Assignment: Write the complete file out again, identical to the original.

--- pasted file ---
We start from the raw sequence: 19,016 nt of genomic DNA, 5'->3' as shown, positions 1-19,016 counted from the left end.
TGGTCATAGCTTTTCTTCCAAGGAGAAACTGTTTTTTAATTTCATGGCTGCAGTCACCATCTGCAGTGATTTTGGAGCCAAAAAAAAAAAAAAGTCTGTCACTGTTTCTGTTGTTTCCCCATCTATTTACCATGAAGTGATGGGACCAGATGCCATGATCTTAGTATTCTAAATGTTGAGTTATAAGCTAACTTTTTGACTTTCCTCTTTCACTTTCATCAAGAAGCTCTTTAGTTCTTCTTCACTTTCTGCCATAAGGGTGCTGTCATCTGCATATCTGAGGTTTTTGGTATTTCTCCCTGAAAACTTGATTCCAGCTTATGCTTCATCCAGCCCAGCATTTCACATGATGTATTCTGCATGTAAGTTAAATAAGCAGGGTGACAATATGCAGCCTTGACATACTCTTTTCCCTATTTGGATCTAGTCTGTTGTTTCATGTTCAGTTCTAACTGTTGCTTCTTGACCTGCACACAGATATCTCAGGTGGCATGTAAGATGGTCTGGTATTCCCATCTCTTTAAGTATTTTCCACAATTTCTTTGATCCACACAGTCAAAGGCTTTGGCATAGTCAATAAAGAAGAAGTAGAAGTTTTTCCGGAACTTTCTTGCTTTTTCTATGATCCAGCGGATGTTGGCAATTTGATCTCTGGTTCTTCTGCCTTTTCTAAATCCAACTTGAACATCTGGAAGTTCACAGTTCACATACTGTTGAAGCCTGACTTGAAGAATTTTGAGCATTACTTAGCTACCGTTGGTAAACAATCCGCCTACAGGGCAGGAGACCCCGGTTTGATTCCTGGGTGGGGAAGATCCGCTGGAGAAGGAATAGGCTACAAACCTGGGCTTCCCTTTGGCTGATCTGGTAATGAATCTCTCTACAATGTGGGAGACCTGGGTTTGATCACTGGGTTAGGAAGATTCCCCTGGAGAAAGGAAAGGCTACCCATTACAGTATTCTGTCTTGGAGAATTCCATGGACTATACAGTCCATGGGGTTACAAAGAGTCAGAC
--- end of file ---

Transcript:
We start from the raw sequence: 19,016 nt of genomic DNA, 5'->3' as shown, positions 1-19,016 counted from the left end.
TGGTCATAGCTTTTCTTCCAAGGAGAAACTGTTTTTTAATTTCATGGCTGCAGTCACCATCTGCAGTGATTTTGGAGCCAAAAAAAAAAAAAAGTCTGTCACTGTTTCTGTTGTTTCCCCATCTATTTACCATGAAGTGATGGGACCAGATGCCATGATCTTAGTATTCTAAATGTTGAGTTATAAGCTAACTTTTTGACTTTCCTCTTTCACTTTCATCAAGAAGCTCTTTAGTTCTTCTTCACTTTCTGCCATAAGGGTGCTGTCATCTGCATATCTGAGGTTTTTGGTATTTCTCCCTGAAAACTTGATTCCAGCTTATGCTTCATCCAGCCCAGCATTTCACATGATGTATTCTGCATGTAAGTTAAATAAGCAGGGTGACAATATGCAGCCTTGACATACTCTTTTCCCTATTTGGATCTAGTCTGTTGTTTCATGTTCAGTTCTAACTGTTGCTTCTTGACCTGCACACAGATATCTCAGGTGGCATGTAAGATGGTCTGGTATTCCCATCTCTTTAAGTATTTTCCACAATTTCTTTGATCCACACAGTCAAAGGCTTTGGCATAGTCAATAAAGAAGAAGTAGAAGTTTTTCCGGAACTTTCTTGCTTTTTCTATGATCCAGCGGATGTTGGCAATTTGATCTCTGGTTCTTCTGCCTTTTCTAAATCCAACTTGAACATCTGGAAGTTCACAGTTCACATACTGTTGAAGCCTGACTTGAAGAATTTTGAGCATTACTTAGCTACCGTTGGTAAACAATCCGCCTACAGGGCAGGAGACCCCGGTTTGATTCCTGGGTGGGGAAGATCCGCTGGAGAAGGAATAGGCTACAAACCTGGGCTTCCCTTTGGCTGATCTGGTAATGAATCTCTCTACAATGTGGGAGACCTGGGTTTGATCACTGGGTTAGGAAGATTCCCCTGGAGAAAGGAAAGGCTACCCATTACAGTATTCTGTCTTGGAGAATTCCATGGACTATACAGTCCATGGGGTTACAAAGAGTCAGAC